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Estrin D.,Computer science at Cornell NYC Technology
Communications of the ACM | Year: 2014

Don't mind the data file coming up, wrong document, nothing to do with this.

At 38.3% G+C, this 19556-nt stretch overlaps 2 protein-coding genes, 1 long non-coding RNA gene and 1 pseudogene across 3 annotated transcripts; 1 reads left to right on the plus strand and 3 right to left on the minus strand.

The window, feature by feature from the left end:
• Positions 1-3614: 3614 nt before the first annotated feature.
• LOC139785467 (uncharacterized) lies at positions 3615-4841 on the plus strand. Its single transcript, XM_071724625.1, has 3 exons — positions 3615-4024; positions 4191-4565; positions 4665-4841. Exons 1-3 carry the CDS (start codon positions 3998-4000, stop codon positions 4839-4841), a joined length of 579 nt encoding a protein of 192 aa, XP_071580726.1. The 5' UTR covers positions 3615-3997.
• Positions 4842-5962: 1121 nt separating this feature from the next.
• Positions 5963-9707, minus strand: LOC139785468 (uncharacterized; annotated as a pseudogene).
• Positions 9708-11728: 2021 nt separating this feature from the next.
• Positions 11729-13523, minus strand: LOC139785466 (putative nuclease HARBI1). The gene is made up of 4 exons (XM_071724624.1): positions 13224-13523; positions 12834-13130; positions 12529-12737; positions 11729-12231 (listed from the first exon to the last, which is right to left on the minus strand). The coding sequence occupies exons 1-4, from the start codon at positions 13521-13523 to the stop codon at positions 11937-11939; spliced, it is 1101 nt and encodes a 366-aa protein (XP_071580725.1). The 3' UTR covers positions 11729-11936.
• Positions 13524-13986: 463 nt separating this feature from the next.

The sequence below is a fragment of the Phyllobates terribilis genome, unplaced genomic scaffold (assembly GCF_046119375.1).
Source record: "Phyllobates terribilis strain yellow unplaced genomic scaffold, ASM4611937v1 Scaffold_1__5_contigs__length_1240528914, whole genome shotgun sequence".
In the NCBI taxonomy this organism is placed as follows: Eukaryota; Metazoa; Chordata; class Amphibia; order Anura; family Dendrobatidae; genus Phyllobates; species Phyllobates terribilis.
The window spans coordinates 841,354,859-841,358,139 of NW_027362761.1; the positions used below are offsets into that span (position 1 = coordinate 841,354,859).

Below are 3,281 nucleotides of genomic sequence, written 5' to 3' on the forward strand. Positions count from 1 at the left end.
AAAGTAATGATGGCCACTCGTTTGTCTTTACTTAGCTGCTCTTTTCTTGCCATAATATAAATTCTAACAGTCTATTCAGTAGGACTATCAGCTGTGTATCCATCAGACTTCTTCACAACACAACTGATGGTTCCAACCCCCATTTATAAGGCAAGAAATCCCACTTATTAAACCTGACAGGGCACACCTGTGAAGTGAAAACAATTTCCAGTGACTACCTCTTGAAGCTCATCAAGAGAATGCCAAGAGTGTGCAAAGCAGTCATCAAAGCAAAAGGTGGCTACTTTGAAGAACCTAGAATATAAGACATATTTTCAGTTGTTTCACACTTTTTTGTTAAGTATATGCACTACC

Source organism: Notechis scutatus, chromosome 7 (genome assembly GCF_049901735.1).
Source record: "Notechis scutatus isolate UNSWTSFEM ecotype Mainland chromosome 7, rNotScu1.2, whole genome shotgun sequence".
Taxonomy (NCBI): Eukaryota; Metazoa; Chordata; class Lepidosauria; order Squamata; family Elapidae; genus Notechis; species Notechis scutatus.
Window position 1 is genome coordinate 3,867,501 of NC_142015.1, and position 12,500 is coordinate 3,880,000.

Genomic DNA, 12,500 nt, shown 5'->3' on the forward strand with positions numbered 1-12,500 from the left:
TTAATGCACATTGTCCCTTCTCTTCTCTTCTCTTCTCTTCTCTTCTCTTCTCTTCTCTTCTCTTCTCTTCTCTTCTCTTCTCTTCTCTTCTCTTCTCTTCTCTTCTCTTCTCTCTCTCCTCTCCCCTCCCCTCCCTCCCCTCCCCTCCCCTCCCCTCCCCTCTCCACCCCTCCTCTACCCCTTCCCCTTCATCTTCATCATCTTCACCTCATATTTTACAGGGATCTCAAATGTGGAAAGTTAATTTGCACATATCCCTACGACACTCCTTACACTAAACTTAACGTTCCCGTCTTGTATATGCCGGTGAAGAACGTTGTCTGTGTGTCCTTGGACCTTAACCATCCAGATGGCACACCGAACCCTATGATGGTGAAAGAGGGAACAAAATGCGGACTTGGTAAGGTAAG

The article discusses how to seek personalized data-derived insights from analysis of the digital traces. While there are personal devices and Internet services specifically designed for self-tracking. And while the use of electronic health records is increasing, today's systems capture data reported by clinicians, not patients; and data about clinical treatment, not day-to-day activities. The social networks, search engines, mobile operators, online games, and e-commerce sites users access every hour of most every day extensively use these digital traces users leave behind. The economics of the market seem to be on their side. On the cost side, these digital traces are already recorded by the service providers so the added cost of providing small data to the customer can be quite low.

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